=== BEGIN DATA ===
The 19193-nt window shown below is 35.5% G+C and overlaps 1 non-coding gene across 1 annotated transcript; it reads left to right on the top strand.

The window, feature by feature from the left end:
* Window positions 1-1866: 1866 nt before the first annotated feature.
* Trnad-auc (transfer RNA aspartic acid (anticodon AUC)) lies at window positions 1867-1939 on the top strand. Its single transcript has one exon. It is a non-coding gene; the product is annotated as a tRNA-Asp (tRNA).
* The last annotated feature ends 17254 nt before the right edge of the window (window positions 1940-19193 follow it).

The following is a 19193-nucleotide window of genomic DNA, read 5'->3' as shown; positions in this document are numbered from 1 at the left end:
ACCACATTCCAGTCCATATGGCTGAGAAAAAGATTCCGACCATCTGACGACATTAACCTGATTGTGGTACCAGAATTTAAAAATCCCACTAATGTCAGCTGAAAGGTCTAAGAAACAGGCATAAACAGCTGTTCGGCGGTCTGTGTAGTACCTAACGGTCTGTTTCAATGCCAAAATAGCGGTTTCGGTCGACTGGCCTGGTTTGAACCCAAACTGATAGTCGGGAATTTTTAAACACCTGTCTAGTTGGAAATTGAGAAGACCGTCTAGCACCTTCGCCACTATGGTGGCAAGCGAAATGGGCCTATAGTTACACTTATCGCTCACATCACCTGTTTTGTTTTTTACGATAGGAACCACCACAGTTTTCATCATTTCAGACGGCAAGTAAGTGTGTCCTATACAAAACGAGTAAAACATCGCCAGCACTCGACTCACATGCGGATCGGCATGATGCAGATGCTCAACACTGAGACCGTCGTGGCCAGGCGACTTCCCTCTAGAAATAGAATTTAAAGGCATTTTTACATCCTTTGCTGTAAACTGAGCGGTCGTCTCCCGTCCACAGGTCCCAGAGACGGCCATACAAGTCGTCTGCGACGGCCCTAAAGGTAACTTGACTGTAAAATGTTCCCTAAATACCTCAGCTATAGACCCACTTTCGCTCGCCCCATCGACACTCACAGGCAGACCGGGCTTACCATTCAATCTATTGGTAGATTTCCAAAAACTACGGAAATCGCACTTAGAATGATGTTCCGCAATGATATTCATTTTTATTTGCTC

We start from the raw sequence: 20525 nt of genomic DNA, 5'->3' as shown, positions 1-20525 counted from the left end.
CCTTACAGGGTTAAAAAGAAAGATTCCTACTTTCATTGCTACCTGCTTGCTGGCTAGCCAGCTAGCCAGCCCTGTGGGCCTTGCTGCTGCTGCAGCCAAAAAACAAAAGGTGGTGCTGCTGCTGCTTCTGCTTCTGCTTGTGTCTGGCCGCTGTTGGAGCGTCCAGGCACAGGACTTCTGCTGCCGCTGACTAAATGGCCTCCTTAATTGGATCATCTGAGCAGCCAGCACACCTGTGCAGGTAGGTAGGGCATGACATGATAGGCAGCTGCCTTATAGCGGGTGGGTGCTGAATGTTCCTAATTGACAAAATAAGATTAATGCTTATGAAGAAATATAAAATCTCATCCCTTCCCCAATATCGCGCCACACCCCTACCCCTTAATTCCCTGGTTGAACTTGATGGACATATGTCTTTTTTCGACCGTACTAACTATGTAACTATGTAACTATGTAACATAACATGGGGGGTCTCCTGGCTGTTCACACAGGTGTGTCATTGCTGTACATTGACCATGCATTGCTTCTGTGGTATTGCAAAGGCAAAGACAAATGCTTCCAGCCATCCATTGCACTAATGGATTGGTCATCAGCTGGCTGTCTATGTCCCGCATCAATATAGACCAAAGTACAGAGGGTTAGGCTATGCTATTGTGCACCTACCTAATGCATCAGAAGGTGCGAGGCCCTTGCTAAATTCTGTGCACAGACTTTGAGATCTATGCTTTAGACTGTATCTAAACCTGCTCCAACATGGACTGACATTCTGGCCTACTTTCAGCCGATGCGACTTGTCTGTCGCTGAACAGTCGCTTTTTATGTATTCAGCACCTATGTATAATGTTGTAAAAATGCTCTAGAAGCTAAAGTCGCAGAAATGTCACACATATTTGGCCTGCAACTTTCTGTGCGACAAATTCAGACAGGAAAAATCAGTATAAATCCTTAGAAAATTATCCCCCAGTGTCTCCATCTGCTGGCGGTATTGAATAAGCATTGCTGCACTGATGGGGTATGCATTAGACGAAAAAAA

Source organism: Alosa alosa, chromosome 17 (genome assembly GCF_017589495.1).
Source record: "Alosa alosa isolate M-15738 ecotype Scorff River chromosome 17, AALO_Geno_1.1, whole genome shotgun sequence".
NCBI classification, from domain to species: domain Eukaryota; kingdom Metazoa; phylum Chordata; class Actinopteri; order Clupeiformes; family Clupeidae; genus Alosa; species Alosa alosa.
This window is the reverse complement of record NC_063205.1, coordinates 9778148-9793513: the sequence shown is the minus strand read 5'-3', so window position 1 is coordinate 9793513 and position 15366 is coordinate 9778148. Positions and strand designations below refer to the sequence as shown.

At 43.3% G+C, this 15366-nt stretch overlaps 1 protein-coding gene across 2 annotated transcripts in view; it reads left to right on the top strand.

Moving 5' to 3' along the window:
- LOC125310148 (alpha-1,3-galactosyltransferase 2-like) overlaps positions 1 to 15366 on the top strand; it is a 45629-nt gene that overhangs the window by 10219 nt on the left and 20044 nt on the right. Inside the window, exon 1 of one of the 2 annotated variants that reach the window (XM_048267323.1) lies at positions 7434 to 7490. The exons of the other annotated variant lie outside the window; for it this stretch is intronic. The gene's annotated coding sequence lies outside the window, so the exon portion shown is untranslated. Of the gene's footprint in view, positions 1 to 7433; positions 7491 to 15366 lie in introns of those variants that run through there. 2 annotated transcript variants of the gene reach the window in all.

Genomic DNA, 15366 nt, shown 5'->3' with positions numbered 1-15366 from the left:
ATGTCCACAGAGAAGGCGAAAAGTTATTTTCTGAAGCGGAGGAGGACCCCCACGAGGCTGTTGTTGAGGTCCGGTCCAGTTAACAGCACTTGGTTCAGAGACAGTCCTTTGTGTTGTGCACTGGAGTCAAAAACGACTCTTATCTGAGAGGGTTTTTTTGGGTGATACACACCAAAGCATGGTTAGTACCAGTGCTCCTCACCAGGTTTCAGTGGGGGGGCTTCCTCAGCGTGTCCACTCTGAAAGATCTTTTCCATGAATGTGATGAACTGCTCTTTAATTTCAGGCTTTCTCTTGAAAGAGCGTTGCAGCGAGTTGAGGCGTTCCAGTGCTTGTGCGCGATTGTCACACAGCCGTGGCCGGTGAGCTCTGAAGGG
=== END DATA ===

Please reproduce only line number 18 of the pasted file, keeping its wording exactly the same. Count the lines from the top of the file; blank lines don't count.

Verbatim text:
ATGTCCACAGAGAAGGCGAAAAGTTATTTTCTGAAGCGGAGGAGGACCCCCACGAGGCTGTTGTTGAGGTCCGGTCCAGTTAACAGCACTTGGTTCAGAGACAGTCCTTTGTGTTGTGCACTGGAGTCAAAAACGACTCTTATCTGAGAGGGTTTTTTTGGGTGATACACACCAAAGCATGGTTAGTACCAGTGCTCCTCACCAGGTTTCAGTGGGGGGGCTTCCTCAGCGTGTCCACTCTGAAAGATCTTTTCCATGAATGTGATGAACTGCTCTTTAATTTCAGGCTTTCTCTTGAAAGAGCGTTGCAGCGAGTTGAGGCGTTCCAGTGCTTGTGCGCGATTGTCACACAGCCGTGGCCGGTGAGCTCTGAAGGG